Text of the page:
Every May, OluKai and the local Maui ‘Ohana take time to work the ‘aina (land) after completing our two day ocean festival called Ho’olaule’a. This year our Giveback Partner, Maui Cultural Lands, arranged for our group to spend time in an upper native forest area called Wao Akua (Realm of Gods) where it is purported man is not meant to live.
As we ascended the mountain’s rugged terrain, it became clear this was no pedestrian journey, rather a 2,500 foot
vertical climb into one of Hawaii’s most extreme environments. The Kaheawa Windfarm is a location with such powerful wind torque that its 168-foot tall windmills are the shortest in existence in the world.
It is captivating observing a single windmill up close, the 115-foot blades whistling along at 27 MPH. And quite impressive when you consider the 34 total windmills generate over a third of electric power demand on Maui.
After navigating several seemingly impassable stretches up the 4x4 vehicle-only-road, with muddy tires slurping up and down each rutted out section, we reach our destination in Wao Akua. The torrential sideways rain, wind and cold air, unimaginable as we left the 85 degree sunny beach just a short time ago, makes for a laughable intensity, after all we are in Hawaii still, right?
Our group piles from our vehicles, trying to ready ourselves for the mission of the day: planting 30 Koa trees in this majestic mountainous region. Amongst the 75+ people in attendance are several retailer partners from the mainland, local volunteers as well as OluKai employees. Everyone seems a bit out of place with the weather, but eager to accomplish our tree-planting goal.
People often ask us why we make high-grade, rugged work boots with all-weather outsoles and water resistant characteristics. The day was living proof of how variant the climates of Hawaii can be, requiring a set of footwear tools appropriate for severe weather conditions.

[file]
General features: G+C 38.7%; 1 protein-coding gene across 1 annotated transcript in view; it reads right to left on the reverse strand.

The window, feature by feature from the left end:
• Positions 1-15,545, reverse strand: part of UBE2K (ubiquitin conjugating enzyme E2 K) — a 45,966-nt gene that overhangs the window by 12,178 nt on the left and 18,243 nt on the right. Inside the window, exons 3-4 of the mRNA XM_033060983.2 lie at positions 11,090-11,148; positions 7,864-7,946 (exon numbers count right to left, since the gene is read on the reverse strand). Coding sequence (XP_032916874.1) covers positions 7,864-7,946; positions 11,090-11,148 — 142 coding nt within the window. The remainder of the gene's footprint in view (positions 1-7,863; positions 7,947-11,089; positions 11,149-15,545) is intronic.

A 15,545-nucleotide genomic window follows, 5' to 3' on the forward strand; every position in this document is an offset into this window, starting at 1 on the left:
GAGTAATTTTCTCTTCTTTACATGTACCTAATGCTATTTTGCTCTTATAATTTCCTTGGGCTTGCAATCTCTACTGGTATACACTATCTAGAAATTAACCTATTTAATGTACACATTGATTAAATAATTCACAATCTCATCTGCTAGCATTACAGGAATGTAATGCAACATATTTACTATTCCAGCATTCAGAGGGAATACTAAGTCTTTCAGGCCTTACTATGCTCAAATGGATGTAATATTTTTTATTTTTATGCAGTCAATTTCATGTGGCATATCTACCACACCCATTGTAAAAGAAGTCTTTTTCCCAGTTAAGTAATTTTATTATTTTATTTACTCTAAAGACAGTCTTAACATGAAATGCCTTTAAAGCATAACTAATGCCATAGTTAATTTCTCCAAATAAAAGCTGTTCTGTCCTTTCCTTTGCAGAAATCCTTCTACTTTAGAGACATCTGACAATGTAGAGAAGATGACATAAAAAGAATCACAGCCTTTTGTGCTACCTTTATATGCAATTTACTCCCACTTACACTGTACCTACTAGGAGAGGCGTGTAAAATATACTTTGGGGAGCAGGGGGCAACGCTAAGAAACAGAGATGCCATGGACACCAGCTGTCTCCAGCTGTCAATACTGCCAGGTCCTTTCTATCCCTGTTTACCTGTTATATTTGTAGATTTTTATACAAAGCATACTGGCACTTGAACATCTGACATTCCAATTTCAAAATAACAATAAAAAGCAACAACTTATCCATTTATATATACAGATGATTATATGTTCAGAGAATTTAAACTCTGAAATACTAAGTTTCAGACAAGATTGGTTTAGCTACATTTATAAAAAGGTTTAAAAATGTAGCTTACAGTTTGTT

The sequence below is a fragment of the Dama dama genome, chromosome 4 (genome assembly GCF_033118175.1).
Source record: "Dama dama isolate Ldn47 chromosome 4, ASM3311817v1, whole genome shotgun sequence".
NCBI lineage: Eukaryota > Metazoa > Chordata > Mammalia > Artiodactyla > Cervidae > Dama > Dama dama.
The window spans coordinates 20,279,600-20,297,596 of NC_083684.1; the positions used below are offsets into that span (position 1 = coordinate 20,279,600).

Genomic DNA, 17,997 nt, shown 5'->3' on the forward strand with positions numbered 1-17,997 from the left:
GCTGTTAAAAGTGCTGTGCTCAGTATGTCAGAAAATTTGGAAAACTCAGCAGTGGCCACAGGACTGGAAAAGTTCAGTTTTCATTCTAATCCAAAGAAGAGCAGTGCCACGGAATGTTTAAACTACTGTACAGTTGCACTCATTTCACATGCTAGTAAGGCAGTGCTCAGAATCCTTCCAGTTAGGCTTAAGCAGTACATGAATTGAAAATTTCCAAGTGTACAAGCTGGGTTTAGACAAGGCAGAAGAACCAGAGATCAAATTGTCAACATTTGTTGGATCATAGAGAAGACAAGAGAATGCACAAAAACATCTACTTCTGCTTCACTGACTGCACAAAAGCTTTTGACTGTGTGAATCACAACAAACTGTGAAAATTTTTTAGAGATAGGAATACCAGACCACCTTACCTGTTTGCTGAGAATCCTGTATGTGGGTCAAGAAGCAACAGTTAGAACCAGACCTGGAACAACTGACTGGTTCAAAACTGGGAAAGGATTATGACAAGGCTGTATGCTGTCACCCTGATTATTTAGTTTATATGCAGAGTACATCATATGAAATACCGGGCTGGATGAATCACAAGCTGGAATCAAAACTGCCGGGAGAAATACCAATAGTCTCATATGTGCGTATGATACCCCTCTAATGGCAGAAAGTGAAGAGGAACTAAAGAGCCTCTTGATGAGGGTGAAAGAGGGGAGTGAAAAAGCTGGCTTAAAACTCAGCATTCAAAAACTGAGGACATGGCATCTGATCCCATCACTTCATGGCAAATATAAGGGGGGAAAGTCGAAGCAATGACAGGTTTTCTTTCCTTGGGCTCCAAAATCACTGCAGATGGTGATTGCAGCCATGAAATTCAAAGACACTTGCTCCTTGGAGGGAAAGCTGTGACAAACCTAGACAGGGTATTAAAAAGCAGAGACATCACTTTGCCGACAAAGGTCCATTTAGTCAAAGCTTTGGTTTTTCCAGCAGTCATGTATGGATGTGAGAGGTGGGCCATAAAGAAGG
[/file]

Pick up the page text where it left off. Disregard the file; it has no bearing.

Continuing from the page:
After about two hours of wet, muddy hard work to clear the required ten-foot diameters of soil, the team successfully planted the Koa trees into the majestic grasslands. Koa planting is a very traditional act, albeit with limited immediate gratification - in 70 years the trees would be large enough to harvest to carve into a traditional Hawaiian canoe!
It was only after the last tree was planted that we began to contemplate our way off of the mountain. Since our arrival we had endured a steady stream of wind and rain, making already slippery road conditions even worse, and with several steep climbs to make back to the main road, we realized our biggest challenge still lay ahead.
After several unsuccessful attempts to clear a rather steep, muddy and rutted out section of the trail, we realized the 4x4 vehicles were useless against Mother Nature. As the situation sank in, our group dynamic changes from cultural volunteerism to a wilderness rescue teamwork. Between members of Maui Cultural Lands, Hawaiian Lifeguards and guests from a few of the country’s best outdoor specialty retailers, the mental transition occured naturally and everyone began to work their way out of the situation as a collective unit.
There is a saying we’ve learned from studying Hawaiian history, Pupukahi I Holomua: unite in order to progress. It was inspiring to see everyone join together in this spirit to help the collective group achieve our impromptu goal: ensuring everyone got off the mountain safely.
After a successful decent back down at Papalaua beach, the scene was surreal as the most intensely colorful rainbow came out of the mountains and touched down on the ocean. Perhaps a symbolic and thankful gift from the Gods of Wao Akua that our mission was complete.